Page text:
Handling and Storage

Handling and Storage of Reinforcing Bars

Reinforcing bars (rebar) are shipped from the fabricator for specific parts of the structure. When conditions at the jobsite permit, reinforcing bars are delivered to a storage or laydown area and unloading will be as directed by the Ironworker Foreman.

All deliveries will be made easier by suitable ground and roadway conditions. A shipping list or manifest (sometimes called a dray ticket or loading sheet) will accompany each shipment and will list the material contained in the shipment.

When power hoisting equipment is not available, the bundles of reinforcing bars may be skidded from the truck over timbers or rails extending from the truck bed to the ground. Timbers (dunnage) should also be located on the ground to support and elevate the bundles, and keep them free from mud on the jobsite.

laydown area

Bars are most economically moved from the truck to an area close to where they are to be used. When the reinforcing bars are unloaded to the storage area, it is important that the location of the area be selected for easy access by truck and rehandling of the bars to the area of placement in the structure.

When a bundle is opened and some of the reinforcing bars are removed, the bar with the tag should remain with the bundle.

Simple Steps Save Time and Effort:

  • Order the reinforcing bar with the construction schedule in mind.
  • When reinforcing bar is delivered to the site, check the shipping list or manifest, dray ticket or loading sheet as each bundle is unloaded.
  • Save time by hoisting the bundles of bars directly from the truck to the area on the structure where the bars are going to be placed.
  • Put bundles in an area with easy access for re-handling. Make sure the reinforcing bar is placed on timbers to keep it away from mud or standing water.
  • Keep stockpiles orderly. Straight bars are usually stored by sizes and by lengths for easy identification. Stockpile similar bent bars together.
  • Make sure all bar tags are at the same end for quick identification. When bars are removed, make sure the bar tag stays with the bundle and doesn’t get lost.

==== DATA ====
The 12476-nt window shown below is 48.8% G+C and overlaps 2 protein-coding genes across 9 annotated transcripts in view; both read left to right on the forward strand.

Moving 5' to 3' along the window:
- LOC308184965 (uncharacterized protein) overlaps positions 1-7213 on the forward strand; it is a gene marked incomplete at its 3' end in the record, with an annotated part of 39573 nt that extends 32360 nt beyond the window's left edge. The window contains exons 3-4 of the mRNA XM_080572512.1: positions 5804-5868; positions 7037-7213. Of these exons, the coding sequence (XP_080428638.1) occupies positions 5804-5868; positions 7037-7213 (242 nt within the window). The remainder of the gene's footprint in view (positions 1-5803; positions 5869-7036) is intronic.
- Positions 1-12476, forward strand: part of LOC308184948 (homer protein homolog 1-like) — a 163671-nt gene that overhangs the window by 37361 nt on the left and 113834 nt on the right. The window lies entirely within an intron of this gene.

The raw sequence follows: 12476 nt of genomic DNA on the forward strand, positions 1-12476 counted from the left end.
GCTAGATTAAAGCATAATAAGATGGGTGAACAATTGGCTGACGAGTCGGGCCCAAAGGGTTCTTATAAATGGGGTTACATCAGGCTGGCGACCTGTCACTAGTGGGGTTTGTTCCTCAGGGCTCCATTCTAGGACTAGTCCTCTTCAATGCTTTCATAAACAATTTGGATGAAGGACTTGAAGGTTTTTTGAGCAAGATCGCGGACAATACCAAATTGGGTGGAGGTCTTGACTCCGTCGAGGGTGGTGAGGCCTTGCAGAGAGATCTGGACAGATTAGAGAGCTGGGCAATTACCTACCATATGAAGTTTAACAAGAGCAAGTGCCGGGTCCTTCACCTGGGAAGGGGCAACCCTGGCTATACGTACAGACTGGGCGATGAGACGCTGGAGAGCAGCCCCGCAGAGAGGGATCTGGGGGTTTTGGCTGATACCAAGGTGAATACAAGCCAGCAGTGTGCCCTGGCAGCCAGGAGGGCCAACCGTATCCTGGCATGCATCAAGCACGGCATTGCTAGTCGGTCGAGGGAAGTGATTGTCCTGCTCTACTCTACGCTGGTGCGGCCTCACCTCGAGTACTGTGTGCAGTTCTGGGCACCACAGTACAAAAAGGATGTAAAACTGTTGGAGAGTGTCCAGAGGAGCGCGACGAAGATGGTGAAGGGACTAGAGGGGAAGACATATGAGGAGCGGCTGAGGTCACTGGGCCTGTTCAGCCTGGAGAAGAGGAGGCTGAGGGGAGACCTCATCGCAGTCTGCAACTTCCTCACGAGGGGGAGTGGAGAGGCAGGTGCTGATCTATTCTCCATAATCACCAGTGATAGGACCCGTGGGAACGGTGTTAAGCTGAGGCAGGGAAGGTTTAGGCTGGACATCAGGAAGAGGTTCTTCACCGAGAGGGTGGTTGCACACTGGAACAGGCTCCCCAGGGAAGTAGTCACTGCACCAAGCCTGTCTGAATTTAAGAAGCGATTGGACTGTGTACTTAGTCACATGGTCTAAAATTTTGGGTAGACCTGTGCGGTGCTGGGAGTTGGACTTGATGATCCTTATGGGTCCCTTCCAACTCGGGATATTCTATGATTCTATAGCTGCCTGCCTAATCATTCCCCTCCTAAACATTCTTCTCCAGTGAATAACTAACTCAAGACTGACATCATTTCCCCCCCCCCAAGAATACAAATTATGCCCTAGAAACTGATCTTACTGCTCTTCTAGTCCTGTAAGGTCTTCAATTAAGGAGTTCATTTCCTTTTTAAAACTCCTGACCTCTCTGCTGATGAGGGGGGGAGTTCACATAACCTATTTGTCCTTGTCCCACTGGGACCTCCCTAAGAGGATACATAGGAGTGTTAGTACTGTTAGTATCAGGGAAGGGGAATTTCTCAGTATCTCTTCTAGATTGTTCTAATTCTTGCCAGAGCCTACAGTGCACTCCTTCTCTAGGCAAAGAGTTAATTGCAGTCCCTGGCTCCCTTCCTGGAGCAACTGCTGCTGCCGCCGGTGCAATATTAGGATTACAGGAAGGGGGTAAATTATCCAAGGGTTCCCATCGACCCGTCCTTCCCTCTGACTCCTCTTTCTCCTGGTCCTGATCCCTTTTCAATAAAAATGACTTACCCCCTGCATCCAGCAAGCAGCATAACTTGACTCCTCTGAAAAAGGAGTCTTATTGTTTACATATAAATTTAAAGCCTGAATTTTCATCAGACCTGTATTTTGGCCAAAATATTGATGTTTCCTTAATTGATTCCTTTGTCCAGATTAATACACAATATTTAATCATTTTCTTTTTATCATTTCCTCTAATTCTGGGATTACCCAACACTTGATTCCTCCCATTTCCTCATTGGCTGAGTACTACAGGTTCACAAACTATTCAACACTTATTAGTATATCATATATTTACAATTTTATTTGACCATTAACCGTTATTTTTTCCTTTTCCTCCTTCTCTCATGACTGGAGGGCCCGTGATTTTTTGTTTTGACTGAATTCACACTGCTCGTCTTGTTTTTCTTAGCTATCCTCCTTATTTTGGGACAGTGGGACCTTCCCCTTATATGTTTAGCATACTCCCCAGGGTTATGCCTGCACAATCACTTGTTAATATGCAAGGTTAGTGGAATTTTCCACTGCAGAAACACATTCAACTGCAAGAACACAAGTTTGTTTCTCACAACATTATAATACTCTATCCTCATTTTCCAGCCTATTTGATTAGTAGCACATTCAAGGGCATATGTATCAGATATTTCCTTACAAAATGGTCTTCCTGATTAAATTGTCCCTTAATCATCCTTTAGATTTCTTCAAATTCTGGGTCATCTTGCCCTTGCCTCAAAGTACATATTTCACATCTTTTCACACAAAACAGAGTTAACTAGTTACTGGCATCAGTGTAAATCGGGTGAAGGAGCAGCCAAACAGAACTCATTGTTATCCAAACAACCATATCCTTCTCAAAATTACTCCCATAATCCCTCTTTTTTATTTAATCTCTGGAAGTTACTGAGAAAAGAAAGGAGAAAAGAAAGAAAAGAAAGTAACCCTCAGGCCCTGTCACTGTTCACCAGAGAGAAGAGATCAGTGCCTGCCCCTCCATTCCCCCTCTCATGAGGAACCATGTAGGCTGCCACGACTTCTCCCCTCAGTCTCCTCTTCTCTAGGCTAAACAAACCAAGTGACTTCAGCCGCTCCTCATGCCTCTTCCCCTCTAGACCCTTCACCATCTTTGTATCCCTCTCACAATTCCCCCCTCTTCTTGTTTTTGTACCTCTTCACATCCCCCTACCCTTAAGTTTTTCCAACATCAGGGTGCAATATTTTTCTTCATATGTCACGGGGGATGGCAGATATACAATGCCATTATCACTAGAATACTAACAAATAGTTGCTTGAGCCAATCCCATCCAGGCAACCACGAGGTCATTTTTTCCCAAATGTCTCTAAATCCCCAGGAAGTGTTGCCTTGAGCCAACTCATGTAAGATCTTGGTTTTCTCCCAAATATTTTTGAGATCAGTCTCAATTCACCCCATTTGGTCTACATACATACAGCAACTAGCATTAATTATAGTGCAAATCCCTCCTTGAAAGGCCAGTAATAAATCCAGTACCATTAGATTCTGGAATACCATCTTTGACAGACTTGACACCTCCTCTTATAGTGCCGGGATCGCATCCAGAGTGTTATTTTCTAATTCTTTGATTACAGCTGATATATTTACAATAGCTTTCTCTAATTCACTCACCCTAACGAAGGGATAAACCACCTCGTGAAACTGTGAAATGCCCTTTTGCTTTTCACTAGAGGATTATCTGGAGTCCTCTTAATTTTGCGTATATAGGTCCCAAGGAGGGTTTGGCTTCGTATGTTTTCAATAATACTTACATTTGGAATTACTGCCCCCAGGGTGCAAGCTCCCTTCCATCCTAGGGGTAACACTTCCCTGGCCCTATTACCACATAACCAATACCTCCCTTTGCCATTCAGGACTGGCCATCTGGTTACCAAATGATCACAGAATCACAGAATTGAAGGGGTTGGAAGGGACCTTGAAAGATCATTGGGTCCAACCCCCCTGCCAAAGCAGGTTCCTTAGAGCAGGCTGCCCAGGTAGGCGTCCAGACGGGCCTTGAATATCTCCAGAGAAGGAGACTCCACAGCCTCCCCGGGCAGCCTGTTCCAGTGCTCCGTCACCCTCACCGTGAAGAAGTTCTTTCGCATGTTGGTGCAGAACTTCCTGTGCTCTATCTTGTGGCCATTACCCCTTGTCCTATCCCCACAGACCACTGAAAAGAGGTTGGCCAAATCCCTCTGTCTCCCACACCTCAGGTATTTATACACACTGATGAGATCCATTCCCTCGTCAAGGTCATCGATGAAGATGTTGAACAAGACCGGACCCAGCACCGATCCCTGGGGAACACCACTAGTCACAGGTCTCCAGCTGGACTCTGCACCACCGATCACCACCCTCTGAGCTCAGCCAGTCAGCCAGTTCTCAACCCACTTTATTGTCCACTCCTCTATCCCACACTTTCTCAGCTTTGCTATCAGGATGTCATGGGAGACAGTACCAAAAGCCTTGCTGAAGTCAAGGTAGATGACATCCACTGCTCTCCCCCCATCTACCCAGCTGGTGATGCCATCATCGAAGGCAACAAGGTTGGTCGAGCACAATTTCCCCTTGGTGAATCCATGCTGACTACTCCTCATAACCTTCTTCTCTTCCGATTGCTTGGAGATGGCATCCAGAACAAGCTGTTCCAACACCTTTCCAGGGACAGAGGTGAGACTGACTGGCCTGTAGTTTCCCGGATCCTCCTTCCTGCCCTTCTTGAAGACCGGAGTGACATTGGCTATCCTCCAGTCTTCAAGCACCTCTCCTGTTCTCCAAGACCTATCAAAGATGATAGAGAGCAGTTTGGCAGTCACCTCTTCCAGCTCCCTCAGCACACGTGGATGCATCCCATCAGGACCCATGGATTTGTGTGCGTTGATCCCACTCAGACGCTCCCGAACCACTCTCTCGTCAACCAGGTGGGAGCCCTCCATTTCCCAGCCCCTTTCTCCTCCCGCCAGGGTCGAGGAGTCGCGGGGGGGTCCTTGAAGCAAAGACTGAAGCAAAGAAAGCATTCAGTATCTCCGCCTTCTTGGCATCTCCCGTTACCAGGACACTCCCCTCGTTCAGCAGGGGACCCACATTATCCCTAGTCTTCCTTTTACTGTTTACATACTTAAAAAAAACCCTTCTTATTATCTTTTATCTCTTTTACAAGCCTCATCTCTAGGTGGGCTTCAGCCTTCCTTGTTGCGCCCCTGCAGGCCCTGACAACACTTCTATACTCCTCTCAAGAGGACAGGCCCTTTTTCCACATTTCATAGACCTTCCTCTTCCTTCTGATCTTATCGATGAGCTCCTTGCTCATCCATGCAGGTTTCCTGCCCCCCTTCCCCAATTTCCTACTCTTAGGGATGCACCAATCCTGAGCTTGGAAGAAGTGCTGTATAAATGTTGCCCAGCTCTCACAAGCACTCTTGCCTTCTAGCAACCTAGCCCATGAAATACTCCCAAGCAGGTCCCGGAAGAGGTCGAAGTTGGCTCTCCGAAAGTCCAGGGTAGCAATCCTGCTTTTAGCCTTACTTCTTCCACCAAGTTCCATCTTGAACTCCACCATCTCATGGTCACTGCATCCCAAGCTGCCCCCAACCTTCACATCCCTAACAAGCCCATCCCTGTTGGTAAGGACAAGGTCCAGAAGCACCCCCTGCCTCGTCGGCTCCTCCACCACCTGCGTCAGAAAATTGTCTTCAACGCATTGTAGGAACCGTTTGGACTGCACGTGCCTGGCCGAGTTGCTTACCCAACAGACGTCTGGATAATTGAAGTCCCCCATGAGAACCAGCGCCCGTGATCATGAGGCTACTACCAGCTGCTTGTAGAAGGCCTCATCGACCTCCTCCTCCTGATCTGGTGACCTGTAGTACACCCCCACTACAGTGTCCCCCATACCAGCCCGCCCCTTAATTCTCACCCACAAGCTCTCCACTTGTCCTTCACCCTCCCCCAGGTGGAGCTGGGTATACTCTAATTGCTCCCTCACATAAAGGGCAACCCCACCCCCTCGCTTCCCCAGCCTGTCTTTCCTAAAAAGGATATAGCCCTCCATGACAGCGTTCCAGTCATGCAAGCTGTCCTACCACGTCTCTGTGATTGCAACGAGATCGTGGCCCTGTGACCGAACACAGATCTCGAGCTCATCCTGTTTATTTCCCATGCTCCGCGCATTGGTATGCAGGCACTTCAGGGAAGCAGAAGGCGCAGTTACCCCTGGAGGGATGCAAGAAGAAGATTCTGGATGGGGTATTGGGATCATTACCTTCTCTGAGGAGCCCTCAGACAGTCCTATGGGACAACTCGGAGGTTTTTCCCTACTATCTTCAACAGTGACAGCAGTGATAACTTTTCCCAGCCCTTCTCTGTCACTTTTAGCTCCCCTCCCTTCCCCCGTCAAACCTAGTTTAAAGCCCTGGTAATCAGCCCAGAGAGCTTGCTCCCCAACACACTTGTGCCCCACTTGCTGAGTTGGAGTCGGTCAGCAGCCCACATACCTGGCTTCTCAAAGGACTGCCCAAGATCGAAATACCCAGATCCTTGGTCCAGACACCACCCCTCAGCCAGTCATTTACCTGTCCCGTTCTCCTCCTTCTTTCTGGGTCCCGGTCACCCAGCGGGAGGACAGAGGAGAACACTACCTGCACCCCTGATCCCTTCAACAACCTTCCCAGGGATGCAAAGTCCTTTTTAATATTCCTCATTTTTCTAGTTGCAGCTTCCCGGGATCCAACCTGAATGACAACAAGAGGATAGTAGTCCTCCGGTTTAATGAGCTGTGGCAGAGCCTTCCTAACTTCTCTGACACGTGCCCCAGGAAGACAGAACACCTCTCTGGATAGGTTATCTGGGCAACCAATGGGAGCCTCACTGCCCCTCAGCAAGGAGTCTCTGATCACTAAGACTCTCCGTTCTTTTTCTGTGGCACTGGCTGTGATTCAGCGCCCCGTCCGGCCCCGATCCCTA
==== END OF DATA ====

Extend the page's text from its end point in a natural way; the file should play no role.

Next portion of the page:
Field Bending, Straightening, and Rebending Reinforcing Bars

Normal realignment of #7 through #18 bars up to about a 30° bend or #3 through #6 bars up to about a 45° bend should not require an engineer’s approval. The Iron¬worker must take care to guard against injury or falling if the reinforcing bar breaks while it is being bent. It may be necessary to heat the bar to prevent breakage, but heating should be done only with the approval of the Engineer. Field bending, straightening, or rebending of dowels should not be done in extremely cold weather unless the dowels are preheated first, as approved by the engineer.

Cutting Reinforcing Bar at a Project Site

Occasionally, field cutting is required when reinforcing bars are too long as a result of design changes or errors made in detailing, fabrication or placing. Field cutting is sometimes needed with overlength bars prior to placement in formwork or when partially bars are embedded in hardened concrete.

For uncoated reinforcing bars, use bolt cutters on smaller size bars (#10, #13, and #16). For bar sizes #19 and larger, use an oxy-acetylene torch to flame cut.

Smaller size epoxy-coated bars (#10, #13, and #16) can also be cut with bolt cutters. However, do not use a flame torch to cut larger epoxy-coated bars! Instead, use a saw with a diamond blade.

After cutting epoxy-coated reinforcing bars, the cut ends are to be coated with two-part epoxy patching material.